OAKLAND – July 24, 2019 – One in three lower-income employees experienced a need for health care they could not afford according to a new study from the Integrated Benefits Institute (IBI), a nonprofit health and productivity research organization. On average, employees who experienced a cost-related barrier to care had 70% more sick days than their peers who experienced no barriers to care.
The analysis examined nationally representative data collected by the Centers for Disease Control and Prevention between 2007 and 2017. Focusing on employees with annual family incomes below $35,000, the study authors found that one in three lower-income workers experienced a cost-related barrier to care in the 12 months prior to the survey. More than half of uninsured employees experienced a cost-related barrier to care, compared to about one-fifth of insured employees.
Enrollees in a high-deductible health plan ($1,100 or higher for a single plan, $2,200 or higher for a family plan) were 75% more likely than low-deductible enrollees to experience a cost-related barrier to care. Health savings accounts did not reduce the risk of experiencing cost-related barriers for employees with high deductibles. However, flexible spending accounts and coverage for prescription medications were associated with reduced risk of experiencing cost-related barriers to care.
The study further found that on average, employees with any cost-related barrier had almost five sick days absences per year compared to less than three days per year for employees who experienced no barrier to care.
“We were not surprised that a lot of people put off or did without medical care because they just couldn’t afford it,” said Brian Gifford, PhD, IBI’s Research Director and the study’s lead author. “More and more studies show that even people who have jobs with health benefits cut back on necessary health care services due to the out-of-pocket costs of high deductibles, copayments, and coinsurance. The finding that unaffordable care was associated with almost two additional full days of absence, even after considering health status age, sex, and race, really drives home the point that productivity losses are eating away some of employers’ savings from increased cost sharing.”
While the study focused primarily on lower income workers, additional analyses found that while fewer employees with annual family incomes above $35,000 faced cost-related barriers to care, delaying or foregoing needed care took a similar toll on absences.
Thomas Parry, PhD, IBI President, commented on the findings, “This research underscores the importance of aligning incentives between employees and their health, and employers and their businesses. Creating obstacles to good employee health serves no one’s interests and only creates sicker employees that cannot show up and perform their jobs. A bad bargain for everyone.”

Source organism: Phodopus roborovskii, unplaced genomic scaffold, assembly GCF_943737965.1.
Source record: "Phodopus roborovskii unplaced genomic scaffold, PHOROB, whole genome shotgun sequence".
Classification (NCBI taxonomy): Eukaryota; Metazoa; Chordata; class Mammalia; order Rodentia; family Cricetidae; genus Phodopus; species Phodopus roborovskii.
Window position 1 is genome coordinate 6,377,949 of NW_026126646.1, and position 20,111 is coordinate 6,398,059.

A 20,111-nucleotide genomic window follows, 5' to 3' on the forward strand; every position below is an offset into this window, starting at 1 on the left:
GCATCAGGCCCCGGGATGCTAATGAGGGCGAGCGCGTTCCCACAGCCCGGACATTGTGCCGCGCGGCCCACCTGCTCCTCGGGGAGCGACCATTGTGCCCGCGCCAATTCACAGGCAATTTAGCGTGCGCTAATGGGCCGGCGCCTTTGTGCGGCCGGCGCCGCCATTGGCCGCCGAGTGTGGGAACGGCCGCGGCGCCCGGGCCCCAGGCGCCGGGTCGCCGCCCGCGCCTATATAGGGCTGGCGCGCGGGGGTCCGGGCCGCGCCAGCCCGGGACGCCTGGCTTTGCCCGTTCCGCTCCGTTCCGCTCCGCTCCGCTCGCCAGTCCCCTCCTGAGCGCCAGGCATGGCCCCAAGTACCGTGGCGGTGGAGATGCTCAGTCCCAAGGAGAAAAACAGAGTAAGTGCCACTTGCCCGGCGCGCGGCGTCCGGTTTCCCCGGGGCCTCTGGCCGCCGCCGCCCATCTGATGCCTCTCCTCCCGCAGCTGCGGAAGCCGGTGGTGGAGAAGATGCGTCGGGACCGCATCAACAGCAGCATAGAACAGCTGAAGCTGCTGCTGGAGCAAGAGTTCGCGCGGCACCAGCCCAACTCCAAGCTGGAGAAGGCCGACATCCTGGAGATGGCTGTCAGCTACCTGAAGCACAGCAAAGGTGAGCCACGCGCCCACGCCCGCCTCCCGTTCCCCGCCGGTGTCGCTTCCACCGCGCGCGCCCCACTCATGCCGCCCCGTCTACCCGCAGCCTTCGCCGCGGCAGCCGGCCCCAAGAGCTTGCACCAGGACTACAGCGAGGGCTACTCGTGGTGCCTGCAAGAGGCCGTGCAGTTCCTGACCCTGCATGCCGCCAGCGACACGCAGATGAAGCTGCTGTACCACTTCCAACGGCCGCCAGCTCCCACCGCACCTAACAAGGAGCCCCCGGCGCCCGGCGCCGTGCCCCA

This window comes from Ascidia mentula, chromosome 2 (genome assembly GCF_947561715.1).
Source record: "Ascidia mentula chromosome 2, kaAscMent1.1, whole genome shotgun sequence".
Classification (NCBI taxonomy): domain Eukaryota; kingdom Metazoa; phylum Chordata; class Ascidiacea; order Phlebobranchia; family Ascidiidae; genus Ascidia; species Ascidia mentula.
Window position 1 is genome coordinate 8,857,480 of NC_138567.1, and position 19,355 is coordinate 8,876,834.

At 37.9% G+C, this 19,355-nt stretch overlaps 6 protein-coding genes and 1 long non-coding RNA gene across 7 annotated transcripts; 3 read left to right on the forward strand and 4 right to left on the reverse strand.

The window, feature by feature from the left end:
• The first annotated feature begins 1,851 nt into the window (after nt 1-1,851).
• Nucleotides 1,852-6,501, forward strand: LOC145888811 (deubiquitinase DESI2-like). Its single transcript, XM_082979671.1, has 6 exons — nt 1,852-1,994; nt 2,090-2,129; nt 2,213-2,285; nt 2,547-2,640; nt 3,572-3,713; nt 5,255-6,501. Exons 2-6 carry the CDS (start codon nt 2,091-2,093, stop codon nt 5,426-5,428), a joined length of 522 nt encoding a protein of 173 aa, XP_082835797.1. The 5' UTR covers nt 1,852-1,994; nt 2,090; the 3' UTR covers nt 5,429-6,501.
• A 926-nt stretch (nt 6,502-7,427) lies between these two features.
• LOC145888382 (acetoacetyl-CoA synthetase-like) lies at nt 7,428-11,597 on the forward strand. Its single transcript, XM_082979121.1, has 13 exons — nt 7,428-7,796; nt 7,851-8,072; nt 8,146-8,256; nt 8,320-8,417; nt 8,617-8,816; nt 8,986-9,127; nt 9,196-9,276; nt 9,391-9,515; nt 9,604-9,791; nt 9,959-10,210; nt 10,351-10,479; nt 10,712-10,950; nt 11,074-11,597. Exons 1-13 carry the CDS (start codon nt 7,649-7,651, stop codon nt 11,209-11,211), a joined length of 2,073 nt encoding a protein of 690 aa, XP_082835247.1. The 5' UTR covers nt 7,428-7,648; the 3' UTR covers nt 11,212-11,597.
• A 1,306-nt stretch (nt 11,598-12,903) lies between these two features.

Additional study findings:
- One in three lower-income employees experienced a cost-related barrier to care over the course of 12 months. Nearly one in four delayed needed care, compared to about one in five who could not afford medical care, and almost one in six who could not afford prescription medications. Only about one in 20 reported that they needed but could not afford mental health care.
- More than half of uninsured lower-income employees experienced a cost-related barrier to care, compared to about one-fifth of insured lower-income employees.
- If only one in five lower-income employees had experienced a cost-related barrier to care— roughly the rate experienced by employees with low deductible insurance—there would have been 6% fewer lost workdays among this population. Lost workdays would have been 8% less if the overall rate of barriers was as low as that experienced by employees with low deductible insurance, coverage for prescriptions, and a flexible spending account (about 18% of whom experienced a barrier to care).
- While employees with incomes above $35,000 experienced fewer barriers to care, the association with health insurance and plan design was stronger than was observed at lower income levels. But barriers to care had a similar impact on lost workdays across the income distribution.
IBI/Conference Board Health and Productivity Forum
To help employers maximize the value of workforce health and productivity, the new 2019 IBI/Conference Board Health and Productivity Forum will be held Sept. 18-20, 2019 at the Swissotel Chicago. Learn more and register here.
About Integrated Benefits Institute
The Integrated Benefit Institute’s independent research, industry-leading tools and data resources help companies link health-related programs to the outcomes that maximize the contributions of people to productivity and business performance. Founded in 1995, IBI is a national nonprofit research organization and business association serving 1,100 employer and supplier members and their 22 million employees. . For additional information, please visit www.ibiweb.org and follow us on Twitter and LinkedIn.
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